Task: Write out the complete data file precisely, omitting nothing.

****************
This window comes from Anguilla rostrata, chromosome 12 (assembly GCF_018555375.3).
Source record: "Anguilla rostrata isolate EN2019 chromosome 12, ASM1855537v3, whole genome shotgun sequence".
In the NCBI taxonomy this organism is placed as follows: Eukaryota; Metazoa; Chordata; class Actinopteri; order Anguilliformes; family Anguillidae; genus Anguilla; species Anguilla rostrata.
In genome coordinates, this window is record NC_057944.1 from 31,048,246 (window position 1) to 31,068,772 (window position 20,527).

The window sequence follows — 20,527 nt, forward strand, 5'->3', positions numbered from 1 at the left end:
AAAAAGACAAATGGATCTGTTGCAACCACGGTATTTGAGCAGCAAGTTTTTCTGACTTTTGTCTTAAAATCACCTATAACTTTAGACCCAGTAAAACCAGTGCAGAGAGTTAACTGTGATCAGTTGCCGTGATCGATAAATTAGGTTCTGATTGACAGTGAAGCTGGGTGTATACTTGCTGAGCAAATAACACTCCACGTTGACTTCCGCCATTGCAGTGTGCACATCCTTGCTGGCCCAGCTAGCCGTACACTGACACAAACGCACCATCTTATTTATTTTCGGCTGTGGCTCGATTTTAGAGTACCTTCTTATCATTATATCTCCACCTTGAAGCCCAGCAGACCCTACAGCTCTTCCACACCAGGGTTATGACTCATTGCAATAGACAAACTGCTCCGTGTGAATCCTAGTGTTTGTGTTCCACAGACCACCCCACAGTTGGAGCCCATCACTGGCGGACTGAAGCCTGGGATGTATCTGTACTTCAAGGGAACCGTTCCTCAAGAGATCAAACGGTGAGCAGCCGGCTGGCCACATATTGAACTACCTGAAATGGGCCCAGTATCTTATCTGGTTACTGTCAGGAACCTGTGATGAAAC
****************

This window comes from Anguilla rostrata, chromosome 12 (assembly GCF_018555375.3).
Source record: "Anguilla rostrata isolate EN2019 chromosome 12, ASM1855537v3, whole genome shotgun sequence".
In the NCBI taxonomy this organism is placed as follows: Eukaryota; Metazoa; Chordata; class Actinopteri; order Anguilliformes; family Anguillidae; genus Anguilla; species Anguilla rostrata.
In genome coordinates, this window is record NC_057944.1 from 31,048,246 (window position 1) to 31,068,772 (window position 20,527).

The window sequence follows — 20,527 nt, forward strand, 5'->3', positions numbered from 1 at the left end:
AAAAAGACAAATGGATCTGTTGCAACCACGGTATTTGAGCAGCAAGTTTTTCTGACTTTTGTCTTAAAATCACCTATAACTTTAGACCCAGTAAAACCAGTGCAGAGAGTTAACTGTGATCAGTTGCCGTGATCGATAAATTAGGTTCTGATTGACAGTGAAGCTGGGTGTATACTTGCTGAGCAAATAACACTCCACGTTGACTTCCGCCATTGCAGTGTGCACATCCTTGCTGGCCCAGCTAGCCGTACACTGACACAAACGCACCATCTTATTTATTTTCGGCTGTGGCTCGATTTTAGAGTACCTTCTTATCATTATATCTCCACCTTGAAGCCCAGCAGACCCTACAGCTCTTCCACACCAGGGTTATGACTCATTGCAATAGACAAACTGCTCCGTGTGAATCCTAGTGTTTGTGTTCCACAGACCACCCCACAGTTGGAGCCCATCACTGGCGGACTGAAGCCTGGGATGTATCTGTACTTCAAGGGAACCGTTCCTCAAGAGATCAAACGGTGAGCAGCCGGCTGGCCACATATTGAACTACCTGAAATGGGCCCAGTATCTTATCTGGTTACTGTCAGGAACCTGTGATGAAAC